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Re: RFC: Add of type-demotion pass
- From: Jeff Law <law at redhat dot com>
- To: GCC Patches <gcc-patches at gcc dot gnu dot org>
- Cc: Marc Glisse <marc dot glisse at inria dot fr>, Kai Tietz <ktietz at redhat dot com>
- Date: Tue, 09 Jul 2013 16:41:58 -0600
- Subject: Re: RFC: Add of type-demotion pass
- References: <155227895 dot 847667 dot 1373305519786 dot JavaMail dot root at redhat dot com> <alpine dot DEB dot 2 dot 10 dot 1307082119400 dot 3917 at laptop-mg dot saclay dot inria dot fr>
On 07/08/2013 02:52 PM, Marc Glisse wrote:
That's a real good question; I find myself looking a lot at the bits in
forwprop and I'm getting worried it's on its way to being an
unmaintainable mess. Sadly, I'm making things worse rather than better
with my recent changes. I'm still hoping more structure will become
evident as I continue to work through various improvements.
I wonder why you implemented this as a separate pass instead of adding
it to tree-ssa-forwprop. demote_cast is (or should be) a special case of
combine_conversions, so it would be nice to avoid the code duplication
(there is also a version in fold-const.c). demote_into could be called
from roughly the same place as simplify_conversion_from_bitmask. And you
could reuse get_prop_source_stmt, can_propagate_from,
I find myself also pondering these bits in a code motion model; what
hasn't become clear yet is the driving motivation to show why thinking
about this as a code motion problem is interesting.
Conceptually we can hoist casts to their earliest possible point and
sink them to their latest possible point. What are the benefits of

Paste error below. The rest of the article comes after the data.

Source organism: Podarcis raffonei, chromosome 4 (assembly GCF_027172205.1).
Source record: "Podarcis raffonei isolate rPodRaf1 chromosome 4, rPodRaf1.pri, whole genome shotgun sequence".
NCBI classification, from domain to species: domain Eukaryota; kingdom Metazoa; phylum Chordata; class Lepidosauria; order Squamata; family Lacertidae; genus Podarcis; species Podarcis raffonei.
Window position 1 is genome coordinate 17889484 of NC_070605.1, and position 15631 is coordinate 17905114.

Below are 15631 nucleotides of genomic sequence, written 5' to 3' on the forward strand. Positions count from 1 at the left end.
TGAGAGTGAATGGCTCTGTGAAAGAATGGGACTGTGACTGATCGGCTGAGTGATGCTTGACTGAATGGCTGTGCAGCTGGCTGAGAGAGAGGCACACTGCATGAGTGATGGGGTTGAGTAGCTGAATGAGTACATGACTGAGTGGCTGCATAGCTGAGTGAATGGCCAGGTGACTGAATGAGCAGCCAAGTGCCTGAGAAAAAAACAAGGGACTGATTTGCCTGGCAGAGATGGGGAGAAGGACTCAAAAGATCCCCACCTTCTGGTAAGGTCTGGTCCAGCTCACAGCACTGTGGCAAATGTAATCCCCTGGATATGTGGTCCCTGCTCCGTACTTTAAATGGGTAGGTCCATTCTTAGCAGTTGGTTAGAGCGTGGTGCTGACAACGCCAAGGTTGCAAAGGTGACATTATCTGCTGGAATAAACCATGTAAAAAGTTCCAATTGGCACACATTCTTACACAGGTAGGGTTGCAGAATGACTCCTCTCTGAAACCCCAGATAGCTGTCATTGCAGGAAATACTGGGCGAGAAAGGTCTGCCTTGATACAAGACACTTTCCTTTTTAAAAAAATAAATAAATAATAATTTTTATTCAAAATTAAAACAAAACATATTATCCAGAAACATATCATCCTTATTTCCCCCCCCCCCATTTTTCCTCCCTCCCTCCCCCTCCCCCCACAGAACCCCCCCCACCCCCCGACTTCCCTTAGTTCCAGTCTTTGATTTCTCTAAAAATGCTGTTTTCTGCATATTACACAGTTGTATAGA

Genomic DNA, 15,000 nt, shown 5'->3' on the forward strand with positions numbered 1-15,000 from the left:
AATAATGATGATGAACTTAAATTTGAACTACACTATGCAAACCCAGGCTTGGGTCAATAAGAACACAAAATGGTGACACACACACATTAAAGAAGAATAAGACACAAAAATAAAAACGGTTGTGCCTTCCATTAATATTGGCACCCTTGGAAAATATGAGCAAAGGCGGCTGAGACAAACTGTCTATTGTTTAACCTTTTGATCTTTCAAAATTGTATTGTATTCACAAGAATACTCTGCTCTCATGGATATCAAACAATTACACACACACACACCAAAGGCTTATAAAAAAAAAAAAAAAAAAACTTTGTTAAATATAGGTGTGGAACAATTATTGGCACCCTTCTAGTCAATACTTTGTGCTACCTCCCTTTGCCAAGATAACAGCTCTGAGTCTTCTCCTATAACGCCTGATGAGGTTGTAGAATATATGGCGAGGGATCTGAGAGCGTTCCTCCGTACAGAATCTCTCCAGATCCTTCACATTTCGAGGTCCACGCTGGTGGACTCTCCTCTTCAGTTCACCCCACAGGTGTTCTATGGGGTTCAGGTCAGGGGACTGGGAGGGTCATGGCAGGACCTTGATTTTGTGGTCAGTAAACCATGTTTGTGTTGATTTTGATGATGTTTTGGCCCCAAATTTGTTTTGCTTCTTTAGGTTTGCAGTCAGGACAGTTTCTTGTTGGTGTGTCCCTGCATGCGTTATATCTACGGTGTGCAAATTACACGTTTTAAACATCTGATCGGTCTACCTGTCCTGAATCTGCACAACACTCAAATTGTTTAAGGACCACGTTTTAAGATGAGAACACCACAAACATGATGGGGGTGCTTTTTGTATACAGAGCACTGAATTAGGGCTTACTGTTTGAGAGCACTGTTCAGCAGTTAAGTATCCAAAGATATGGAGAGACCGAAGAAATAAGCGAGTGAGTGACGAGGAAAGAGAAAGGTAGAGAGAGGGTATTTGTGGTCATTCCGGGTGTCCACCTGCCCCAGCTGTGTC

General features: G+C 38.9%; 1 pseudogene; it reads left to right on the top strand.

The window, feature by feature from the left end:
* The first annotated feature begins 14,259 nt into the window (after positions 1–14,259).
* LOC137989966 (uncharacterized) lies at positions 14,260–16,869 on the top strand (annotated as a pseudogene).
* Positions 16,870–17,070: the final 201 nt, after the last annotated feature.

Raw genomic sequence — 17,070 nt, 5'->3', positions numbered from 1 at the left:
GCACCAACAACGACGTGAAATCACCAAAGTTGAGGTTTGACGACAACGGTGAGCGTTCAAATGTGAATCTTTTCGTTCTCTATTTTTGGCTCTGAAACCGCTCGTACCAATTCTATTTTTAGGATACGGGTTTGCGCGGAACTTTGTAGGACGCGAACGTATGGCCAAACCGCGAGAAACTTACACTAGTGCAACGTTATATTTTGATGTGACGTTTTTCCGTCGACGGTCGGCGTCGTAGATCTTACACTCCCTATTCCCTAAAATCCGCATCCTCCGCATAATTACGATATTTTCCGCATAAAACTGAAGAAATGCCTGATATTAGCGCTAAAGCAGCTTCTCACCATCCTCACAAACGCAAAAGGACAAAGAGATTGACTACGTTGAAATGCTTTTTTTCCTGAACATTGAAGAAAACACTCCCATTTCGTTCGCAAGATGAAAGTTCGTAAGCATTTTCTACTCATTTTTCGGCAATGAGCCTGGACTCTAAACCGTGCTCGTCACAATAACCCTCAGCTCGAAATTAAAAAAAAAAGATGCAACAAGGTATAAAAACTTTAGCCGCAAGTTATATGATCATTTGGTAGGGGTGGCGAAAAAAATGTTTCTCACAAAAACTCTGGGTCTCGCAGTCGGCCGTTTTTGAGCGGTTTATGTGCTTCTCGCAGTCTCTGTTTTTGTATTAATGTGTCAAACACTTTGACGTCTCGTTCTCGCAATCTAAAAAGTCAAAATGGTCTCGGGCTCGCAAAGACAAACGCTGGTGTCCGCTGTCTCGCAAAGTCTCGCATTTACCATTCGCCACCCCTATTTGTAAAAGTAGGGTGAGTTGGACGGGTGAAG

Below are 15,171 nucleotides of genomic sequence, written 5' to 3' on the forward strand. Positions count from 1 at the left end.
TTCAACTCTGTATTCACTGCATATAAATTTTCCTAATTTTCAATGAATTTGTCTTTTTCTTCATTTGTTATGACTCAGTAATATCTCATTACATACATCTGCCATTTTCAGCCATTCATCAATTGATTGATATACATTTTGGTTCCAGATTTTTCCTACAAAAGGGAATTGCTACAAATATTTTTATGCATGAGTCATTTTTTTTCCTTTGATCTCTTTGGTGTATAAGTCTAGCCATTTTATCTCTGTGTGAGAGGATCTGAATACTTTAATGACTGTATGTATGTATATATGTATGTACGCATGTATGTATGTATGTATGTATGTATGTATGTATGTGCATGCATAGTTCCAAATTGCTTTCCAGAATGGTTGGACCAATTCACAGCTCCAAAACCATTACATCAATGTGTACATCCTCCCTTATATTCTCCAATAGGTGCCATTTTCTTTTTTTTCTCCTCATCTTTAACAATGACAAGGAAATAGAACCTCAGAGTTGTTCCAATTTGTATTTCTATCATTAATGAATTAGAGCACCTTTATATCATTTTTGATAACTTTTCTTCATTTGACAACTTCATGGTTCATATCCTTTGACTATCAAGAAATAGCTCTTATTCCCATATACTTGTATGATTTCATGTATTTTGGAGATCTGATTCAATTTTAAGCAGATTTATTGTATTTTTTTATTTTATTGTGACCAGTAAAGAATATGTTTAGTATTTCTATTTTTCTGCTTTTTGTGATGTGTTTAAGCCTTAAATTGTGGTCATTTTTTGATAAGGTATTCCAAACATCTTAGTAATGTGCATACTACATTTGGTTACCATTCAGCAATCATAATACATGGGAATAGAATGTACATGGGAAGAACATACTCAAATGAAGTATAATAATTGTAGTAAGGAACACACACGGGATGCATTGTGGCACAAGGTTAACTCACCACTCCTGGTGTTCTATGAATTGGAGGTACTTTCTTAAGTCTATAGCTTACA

those transformations and is there anything inherently good about
actually moving the typecasts as opposed to just realizing the casts are
in the IL and optimizing appropriately.
ie, often I see the hoisting/sinking code bring a series of casts
together into straighline code which then gets optimized. *BUT* is
there anything inherently better/easier with having them in straightline
code. We can walk the use->def chains and recover the same information.
If that's not happening, then that points to a failing in our optimizers.
Floating out there is the hope that there's a set of canonicalization
rules to guide us where to place the typecasts. ie, is it generally
better to have
(T) (a) OP (T) b
Or is it better to have
(T) (a OP b)
[ Assuming they're semantically the same. ]
Is it dependent on T and how T relates to the underlying target? Are
the guidelines likely the same for logicals vs arithmetic, etc?
If I understand, the main reason is because you want to go through the
statements in reverse order, since this is the way the casts are being
propagated (would forwprop also work, just more slowly, or would it miss
opportunities across basic blocks?).
SSA_NAME_DEF_STMT can cross block boundaries.
Hmm, I thought I had suggested that routine get renamed during an
internal, informal review of Kai's work.
I have some trouble understanding why something as complicated as
build_and_add_sum (which isn't restricted to additions by the way) is
needed. Could you add a comment to the code explaining why you need to
insert the statements precisely there and not for instance just before
their use? Is that to try and help CSE?
Kai and I have briefly touched on this, mostly in the context of
removing bits from fold-const.c rather than the front-ends proper.
I have added an additional early pass "typedemote1" to this patch for
simple cases types can be easily sunken into statement without special
unsigned-cast for overflow-case. Jakub asked for it. Tests have
shown that this pass does optimizations in pretty few cases. As
example in testsuite see for example pr46867.c testcase.
The second pass (I put it behind first vrp pass to avoid
testcase-conflicts) uses 'unsigned'-type casts to avoid undefined
overflow behavior. This pass has much more hits in standard code,
I assume that, when the pass is done, we can consider removing the
corresponding code from the front-ends? That would increase the hits ;-)